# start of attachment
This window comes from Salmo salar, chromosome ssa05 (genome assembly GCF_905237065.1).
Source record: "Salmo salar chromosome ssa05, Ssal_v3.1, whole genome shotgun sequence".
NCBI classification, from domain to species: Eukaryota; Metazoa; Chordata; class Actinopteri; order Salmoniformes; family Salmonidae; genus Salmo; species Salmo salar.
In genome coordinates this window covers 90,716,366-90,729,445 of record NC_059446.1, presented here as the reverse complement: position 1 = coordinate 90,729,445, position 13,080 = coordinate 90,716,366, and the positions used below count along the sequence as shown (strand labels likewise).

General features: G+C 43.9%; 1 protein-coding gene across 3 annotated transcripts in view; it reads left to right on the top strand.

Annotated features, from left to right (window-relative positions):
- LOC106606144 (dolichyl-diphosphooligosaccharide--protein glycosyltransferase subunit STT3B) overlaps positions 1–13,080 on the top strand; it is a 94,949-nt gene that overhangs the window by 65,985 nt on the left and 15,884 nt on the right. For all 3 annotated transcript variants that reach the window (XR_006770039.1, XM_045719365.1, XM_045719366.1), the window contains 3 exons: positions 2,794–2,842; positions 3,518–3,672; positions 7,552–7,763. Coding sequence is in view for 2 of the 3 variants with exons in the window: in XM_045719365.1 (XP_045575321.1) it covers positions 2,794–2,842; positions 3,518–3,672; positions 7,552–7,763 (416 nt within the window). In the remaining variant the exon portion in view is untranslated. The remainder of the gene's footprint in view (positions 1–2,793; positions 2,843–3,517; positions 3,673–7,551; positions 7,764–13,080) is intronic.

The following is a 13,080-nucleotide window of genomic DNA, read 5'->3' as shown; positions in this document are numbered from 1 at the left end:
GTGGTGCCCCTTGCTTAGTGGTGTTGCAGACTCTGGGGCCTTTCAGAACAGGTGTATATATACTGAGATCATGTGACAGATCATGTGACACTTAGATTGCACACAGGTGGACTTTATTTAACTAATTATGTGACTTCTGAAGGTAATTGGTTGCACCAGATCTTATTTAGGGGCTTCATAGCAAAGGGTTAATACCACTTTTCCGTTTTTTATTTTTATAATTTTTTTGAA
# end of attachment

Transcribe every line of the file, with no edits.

This window comes from Salmo salar, chromosome ssa05 (genome assembly GCF_905237065.1).
Source record: "Salmo salar chromosome ssa05, Ssal_v3.1, whole genome shotgun sequence".
NCBI classification, from domain to species: Eukaryota; Metazoa; Chordata; class Actinopteri; order Salmoniformes; family Salmonidae; genus Salmo; species Salmo salar.
In genome coordinates this window covers 90,716,366-90,729,445 of record NC_059446.1, presented here as the reverse complement: position 1 = coordinate 90,729,445, position 13,080 = coordinate 90,716,366, and the positions used below count along the sequence as shown (strand labels likewise).

General features: G+C 43.9%; 1 protein-coding gene across 3 annotated transcripts in view; it reads left to right on the top strand.

Annotated features, from left to right (window-relative positions):
- LOC106606144 (dolichyl-diphosphooligosaccharide--protein glycosyltransferase subunit STT3B) overlaps positions 1–13,080 on the top strand; it is a 94,949-nt gene that overhangs the window by 65,985 nt on the left and 15,884 nt on the right. For all 3 annotated transcript variants that reach the window (XR_006770039.1, XM_045719365.1, XM_045719366.1), the window contains 3 exons: positions 2,794–2,842; positions 3,518–3,672; positions 7,552–7,763. Coding sequence is in view for 2 of the 3 variants with exons in the window: in XM_045719365.1 (XP_045575321.1) it covers positions 2,794–2,842; positions 3,518–3,672; positions 7,552–7,763 (416 nt within the window). In the remaining variant the exon portion in view is untranslated. The remainder of the gene's footprint in view (positions 1–2,793; positions 2,843–3,517; positions 3,673–7,551; positions 7,764–13,080) is intronic.

The following is a 13,080-nucleotide window of genomic DNA, read 5'->3' as shown; positions in this document are numbered from 1 at the left end:
GTGGTGCCCCTTGCTTAGTGGTGTTGCAGACTCTGGGGCCTTTCAGAACAGGTGTATATATACTGAGATCATGTGACAGATCATGTGACACTTAGATTGCACACAGGTGGACTTTATTTAACTAATTATGTGACTTCTGAAGGTAATTGGTTGCACCAGATCTTATTTAGGGGCTTCATAGCAAAGGGTTAATACCACTTTTCCGTTTTTTATTTTTATAATTTTTTTGAA